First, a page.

Dr Norman Fortenberry
Dr. Norman Fortenberry, is executive director of the American Society for Engineering Education (ASEE). The Executive Director of ASEE has the direct and full-time responsibility for executive and administrative management of the continuing operations and Headquarters functions of ASEE and serves as secretary to the Board of Directors. Fortenberry was appointed to his post in May 2011. ASEE is a global society of individual, institutional, and corporate members founded in 1893 and committed to advancing innovation, excellence, and access at all levels of education for the engineering profession through instruction, research, public service, professional practice, and societal awareness.
Fortenberry was previously the founding director of the Center for the Advancement of Scholarship on Engineering Education (CASEE) at the National Academy of Engineering (NAE). CASEE was NAE’s first operating center, promoted research on teaching and learning and sought to translate research results into improved educational practices in pre-college, collegiate, and work-based settings.
Prior to joining NAE, Fortenberry served senior advisor for policy, analysis, and planning to NSF’s assistant director for education and human resources. He concurrently served as director of the Division of Undergraduate Education (DUE) at the National Science Foundation (NSF). DUE is the focal point for the Foundation’s efforts to enhance the quality of education for future scientists and engineers, future teachers, future technicians, and educated citizens in an increasingly technological society. While serving as director of DUE, Fortenberry also served for 2 years as director of NSF’s division of Human Resource Development (HRD) – making him the first person to simultaneously serve as head of two separate NSF divisions. HRD is the focal point for the Foundation’s efforts to enhance access, participation, and success in science, technology, engineering and mathematics research and education at all levels for institutions and populations underrepresented in STEM including minority serving institutions, women, underrepresented minorities, and persons with disabilities.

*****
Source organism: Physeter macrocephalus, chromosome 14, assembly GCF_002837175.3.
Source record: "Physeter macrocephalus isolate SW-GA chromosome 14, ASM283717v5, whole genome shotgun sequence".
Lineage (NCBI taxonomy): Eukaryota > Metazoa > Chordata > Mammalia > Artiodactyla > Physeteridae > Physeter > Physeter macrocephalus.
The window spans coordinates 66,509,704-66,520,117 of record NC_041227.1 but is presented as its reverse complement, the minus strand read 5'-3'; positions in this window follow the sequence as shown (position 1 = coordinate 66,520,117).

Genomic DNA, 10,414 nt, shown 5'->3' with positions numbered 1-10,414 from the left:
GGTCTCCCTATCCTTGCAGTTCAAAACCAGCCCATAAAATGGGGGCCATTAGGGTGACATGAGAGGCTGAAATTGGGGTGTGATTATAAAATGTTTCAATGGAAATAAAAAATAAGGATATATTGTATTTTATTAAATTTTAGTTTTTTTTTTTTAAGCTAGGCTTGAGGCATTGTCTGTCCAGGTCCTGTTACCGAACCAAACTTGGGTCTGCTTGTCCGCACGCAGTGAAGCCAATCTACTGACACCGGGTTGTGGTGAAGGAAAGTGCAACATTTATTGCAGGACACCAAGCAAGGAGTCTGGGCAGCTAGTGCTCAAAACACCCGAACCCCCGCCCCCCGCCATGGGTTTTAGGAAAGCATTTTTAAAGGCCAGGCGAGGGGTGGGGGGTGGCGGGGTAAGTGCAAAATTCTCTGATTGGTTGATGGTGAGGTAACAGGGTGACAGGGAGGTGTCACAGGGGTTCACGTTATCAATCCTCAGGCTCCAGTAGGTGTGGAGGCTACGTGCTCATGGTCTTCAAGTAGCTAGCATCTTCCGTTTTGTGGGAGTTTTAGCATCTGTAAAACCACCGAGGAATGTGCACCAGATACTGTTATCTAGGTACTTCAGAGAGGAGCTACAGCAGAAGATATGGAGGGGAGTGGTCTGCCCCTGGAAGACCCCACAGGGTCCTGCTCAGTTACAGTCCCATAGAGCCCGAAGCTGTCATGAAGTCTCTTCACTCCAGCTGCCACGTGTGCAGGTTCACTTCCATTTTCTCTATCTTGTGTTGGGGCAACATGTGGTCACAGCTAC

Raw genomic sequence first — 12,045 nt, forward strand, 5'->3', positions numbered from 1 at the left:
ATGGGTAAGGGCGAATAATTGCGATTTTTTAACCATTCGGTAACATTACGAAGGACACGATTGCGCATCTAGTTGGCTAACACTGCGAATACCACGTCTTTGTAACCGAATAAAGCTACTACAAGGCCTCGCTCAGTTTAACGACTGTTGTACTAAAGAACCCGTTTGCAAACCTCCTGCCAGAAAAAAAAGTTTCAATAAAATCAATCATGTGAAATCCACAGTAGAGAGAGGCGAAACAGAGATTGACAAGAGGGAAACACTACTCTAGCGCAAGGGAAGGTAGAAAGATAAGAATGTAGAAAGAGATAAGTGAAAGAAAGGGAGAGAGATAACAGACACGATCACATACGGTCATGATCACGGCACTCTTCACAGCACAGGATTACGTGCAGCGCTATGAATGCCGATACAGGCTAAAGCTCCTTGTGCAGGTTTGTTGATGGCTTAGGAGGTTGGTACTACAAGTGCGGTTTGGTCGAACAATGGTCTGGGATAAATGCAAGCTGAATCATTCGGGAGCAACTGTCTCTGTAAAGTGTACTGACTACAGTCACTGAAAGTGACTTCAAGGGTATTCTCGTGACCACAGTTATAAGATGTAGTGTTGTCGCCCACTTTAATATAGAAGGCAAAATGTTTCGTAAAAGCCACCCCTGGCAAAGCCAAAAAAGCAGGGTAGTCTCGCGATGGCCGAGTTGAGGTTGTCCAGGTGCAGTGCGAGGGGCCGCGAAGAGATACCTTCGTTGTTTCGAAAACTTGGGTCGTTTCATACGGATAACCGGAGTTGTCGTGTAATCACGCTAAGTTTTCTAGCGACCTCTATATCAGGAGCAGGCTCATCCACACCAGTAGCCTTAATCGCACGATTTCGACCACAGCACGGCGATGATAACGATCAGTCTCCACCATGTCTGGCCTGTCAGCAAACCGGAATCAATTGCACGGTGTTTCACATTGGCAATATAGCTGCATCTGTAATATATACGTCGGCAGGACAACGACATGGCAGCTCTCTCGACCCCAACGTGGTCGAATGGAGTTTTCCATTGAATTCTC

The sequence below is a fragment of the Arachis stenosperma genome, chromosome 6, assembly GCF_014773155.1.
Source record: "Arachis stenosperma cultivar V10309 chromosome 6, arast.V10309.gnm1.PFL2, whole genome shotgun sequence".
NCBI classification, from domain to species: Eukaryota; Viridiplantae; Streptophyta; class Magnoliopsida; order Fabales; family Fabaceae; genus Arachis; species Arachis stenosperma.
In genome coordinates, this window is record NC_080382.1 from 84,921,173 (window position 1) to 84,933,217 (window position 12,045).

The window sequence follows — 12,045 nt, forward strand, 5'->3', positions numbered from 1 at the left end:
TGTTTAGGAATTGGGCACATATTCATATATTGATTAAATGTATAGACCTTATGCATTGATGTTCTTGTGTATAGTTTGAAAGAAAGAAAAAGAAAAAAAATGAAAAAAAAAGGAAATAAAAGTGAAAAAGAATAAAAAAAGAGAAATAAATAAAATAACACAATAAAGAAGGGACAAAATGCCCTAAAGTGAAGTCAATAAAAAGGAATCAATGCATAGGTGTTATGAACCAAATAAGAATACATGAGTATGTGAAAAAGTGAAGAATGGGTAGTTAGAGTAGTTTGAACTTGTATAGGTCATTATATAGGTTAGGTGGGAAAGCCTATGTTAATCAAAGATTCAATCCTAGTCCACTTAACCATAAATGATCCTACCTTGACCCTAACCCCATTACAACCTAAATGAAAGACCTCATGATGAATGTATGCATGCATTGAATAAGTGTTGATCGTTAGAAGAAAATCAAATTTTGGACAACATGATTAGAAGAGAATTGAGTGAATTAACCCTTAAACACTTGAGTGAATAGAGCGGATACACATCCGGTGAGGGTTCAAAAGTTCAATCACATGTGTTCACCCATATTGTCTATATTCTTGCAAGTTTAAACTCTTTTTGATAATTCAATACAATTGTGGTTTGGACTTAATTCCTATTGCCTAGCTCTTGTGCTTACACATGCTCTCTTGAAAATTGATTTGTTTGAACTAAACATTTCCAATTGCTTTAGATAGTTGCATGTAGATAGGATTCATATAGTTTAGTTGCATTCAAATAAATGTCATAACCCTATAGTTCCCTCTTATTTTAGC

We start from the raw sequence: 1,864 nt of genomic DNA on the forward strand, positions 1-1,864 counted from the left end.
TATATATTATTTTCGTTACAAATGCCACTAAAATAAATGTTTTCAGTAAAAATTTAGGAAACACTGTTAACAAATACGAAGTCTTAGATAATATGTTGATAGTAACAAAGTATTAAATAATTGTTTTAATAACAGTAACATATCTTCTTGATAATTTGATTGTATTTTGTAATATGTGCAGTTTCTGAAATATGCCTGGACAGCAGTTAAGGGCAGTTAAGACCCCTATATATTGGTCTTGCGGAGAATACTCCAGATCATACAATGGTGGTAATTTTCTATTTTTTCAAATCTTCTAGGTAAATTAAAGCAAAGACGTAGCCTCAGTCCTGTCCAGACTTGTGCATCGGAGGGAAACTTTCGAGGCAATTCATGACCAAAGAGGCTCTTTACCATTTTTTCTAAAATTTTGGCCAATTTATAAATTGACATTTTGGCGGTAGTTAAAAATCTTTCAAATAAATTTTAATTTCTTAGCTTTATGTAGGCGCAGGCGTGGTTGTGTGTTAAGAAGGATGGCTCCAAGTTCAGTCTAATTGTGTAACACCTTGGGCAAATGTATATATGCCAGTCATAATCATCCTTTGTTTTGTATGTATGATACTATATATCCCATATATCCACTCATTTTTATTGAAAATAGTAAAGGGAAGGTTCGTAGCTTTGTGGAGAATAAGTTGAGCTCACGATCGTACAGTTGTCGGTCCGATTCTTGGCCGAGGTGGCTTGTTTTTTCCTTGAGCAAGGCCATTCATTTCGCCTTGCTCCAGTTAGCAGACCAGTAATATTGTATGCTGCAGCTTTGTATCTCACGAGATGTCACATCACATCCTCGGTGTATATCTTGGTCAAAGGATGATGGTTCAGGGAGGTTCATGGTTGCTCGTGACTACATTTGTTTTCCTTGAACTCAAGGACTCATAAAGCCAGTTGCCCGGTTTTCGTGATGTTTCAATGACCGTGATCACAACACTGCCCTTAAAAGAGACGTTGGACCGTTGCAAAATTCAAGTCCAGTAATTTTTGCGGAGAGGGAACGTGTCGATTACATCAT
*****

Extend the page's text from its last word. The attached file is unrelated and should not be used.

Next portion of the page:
Before becoming a division director at NSF, Fortenberry served as Executive Director of the National Consortium for Graduate Degrees for Minorities in Engineering and Science, Inc. (The GEM Consortium), a national alliance of employers and universities dedicated to increasing the number and success of graduate degree recipients in engineering and science drawn from underrepresented minority populations.
Fortenberry began his career as a member of the mechanical engineering faculty at the Florida A&M University – Florida State University College of Engineering.
Fortenberry is a fellow of ASEE and of the American Association for the Advancement of Science. Fortenberry is the author or co-author of more than 49 peer-reviewed publications and has written proposals for funded projects exceeding $18.9 million.
Fortenberry was awarded bachelor’s, master’s and doctoral degrees in mechanical engineering by the Massachusetts Institute of Technology.